Comment: Re:A tax on advertising, though... (Score 1) 210

by ThosLives (#45787191) Attached to: Could an Erasable Internet Kill Google?

I'd rather go the other way, get the government out of picking winners/losers here and institute across the board apt tax while wiping out income/capital gains/inheritance taxes (keeping ss and gas taxes because they correspond with payout).

Depending on what your goals for a taxation system are, that's downright terrible. I agree with wiping out income tax, but not all capital gains tax. (I would eliminate capital gains tax on investments that produce new wealth - like profit made off buying new machines to build new products, but keep the tax for all "buy low sell high" gains) Inheritance tax I'd change along with property tax in general, which I'd change to be percentile based; that is, your tax rate is higher if you are in a higher percentile bracket of total wealth.

Consumption taxes are bad, because you are taxed if you have to consume (or the system must have complicated exemptions for "minimum allowed consumption"), but if you have extra to spend, you will (on average) consume less (in nominal terms) if consumption is taxed and you have the option of not consuming. Unless the taxing entity (government) adequately creates evenly-distributed demand with its tax revenue, consumption taxes will be a drag on the economy.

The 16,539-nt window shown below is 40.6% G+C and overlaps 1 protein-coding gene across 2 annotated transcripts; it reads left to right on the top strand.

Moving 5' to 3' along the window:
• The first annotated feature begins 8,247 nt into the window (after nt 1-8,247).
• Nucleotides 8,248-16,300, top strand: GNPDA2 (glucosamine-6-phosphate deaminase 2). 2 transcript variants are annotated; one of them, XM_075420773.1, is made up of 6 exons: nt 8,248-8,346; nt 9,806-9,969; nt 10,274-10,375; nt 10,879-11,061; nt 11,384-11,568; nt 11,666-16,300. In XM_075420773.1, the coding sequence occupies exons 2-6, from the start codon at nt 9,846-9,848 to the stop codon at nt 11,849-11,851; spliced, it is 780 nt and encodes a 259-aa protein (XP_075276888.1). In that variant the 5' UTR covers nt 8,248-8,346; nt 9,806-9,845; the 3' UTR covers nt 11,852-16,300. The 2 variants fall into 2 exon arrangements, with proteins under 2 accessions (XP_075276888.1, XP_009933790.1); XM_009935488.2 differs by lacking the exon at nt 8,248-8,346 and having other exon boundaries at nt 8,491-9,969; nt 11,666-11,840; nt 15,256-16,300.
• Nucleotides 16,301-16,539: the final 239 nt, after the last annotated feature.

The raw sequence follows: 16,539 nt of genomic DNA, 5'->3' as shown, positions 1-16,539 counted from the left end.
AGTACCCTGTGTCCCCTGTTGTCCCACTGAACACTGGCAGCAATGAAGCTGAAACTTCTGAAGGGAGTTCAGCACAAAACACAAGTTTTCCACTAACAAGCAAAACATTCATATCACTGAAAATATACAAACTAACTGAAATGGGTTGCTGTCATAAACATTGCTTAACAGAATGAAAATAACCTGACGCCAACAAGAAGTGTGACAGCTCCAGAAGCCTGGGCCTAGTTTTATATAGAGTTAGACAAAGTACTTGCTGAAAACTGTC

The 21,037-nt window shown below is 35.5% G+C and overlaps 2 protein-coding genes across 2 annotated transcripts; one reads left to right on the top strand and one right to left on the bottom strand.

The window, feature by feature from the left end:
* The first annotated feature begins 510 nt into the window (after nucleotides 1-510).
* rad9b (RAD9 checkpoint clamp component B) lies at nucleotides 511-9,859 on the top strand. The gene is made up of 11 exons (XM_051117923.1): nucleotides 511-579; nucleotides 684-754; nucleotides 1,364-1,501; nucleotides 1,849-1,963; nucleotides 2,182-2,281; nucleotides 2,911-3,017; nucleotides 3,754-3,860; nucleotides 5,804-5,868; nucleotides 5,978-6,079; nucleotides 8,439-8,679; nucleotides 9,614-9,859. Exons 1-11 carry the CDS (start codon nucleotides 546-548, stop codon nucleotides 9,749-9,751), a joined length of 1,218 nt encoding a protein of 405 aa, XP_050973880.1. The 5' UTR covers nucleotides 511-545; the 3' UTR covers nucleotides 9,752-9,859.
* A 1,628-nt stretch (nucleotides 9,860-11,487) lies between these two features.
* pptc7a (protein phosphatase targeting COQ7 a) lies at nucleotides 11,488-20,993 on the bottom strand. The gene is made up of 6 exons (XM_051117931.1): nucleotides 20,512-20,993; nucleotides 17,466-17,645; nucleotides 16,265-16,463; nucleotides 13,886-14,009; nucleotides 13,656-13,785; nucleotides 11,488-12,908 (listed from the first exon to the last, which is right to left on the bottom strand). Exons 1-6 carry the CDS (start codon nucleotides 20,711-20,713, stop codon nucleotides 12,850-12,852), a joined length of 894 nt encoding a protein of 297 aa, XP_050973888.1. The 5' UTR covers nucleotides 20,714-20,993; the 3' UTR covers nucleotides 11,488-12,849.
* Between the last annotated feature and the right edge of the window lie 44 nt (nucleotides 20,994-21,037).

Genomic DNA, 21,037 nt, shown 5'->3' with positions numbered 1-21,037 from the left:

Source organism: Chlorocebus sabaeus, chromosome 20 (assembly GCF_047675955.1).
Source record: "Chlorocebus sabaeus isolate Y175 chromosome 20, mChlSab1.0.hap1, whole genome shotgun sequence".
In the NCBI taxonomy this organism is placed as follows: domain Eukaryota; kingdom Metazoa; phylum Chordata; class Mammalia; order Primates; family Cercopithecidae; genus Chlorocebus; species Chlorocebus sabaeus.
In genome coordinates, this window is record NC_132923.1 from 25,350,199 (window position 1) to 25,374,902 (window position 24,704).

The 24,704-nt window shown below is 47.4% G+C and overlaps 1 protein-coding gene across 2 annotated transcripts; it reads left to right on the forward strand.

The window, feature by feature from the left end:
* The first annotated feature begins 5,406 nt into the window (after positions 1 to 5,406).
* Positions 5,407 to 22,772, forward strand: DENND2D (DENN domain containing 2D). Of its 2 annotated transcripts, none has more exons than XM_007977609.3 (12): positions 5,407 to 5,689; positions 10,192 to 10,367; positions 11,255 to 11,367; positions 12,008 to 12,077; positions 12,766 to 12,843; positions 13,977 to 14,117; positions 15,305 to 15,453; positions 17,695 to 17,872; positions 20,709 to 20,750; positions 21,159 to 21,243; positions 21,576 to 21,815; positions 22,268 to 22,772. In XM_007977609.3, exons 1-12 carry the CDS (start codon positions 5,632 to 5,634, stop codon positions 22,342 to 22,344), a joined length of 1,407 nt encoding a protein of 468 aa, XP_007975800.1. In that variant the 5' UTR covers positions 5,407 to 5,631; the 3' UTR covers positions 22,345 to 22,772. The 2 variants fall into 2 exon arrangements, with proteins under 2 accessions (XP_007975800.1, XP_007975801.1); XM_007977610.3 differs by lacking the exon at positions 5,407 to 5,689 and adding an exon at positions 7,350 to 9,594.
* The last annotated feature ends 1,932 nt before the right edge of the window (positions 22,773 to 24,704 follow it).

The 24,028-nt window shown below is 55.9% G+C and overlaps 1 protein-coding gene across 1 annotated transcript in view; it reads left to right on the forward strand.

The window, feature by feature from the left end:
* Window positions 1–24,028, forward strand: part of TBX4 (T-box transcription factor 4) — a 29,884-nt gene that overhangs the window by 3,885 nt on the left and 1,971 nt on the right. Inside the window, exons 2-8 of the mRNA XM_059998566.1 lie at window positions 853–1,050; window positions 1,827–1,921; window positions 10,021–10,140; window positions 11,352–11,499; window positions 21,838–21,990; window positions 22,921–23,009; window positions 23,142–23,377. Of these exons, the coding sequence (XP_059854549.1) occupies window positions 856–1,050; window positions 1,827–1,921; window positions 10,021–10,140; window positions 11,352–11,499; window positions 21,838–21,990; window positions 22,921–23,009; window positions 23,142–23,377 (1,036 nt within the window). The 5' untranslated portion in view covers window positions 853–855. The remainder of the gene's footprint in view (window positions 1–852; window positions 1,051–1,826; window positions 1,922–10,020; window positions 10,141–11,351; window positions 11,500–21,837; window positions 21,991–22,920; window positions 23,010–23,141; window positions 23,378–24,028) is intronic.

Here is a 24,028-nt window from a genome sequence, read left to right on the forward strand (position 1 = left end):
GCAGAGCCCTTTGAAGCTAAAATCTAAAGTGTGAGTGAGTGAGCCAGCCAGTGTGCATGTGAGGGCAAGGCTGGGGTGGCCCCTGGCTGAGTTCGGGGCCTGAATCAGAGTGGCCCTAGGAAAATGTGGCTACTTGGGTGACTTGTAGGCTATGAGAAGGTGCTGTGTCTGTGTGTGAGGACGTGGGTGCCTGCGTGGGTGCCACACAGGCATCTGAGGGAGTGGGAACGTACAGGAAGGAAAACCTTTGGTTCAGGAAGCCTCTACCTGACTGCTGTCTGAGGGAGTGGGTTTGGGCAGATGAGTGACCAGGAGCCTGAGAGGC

Comment: Re:Huh? (Score 3, Insightful) 38

by ThosLives (#44965121) Attached to: Sparkfun's Entire Open Hardware Catalog Made Available On Upverter

Unless you care about EMC or heat dissipation or something else that depends on the interactions between the components, yes, you can think of electronic circuits that way.

I suppose for logic-only devices this works, but as soon as you start wanting to do something that requires power, you can't just drop circuits together like that.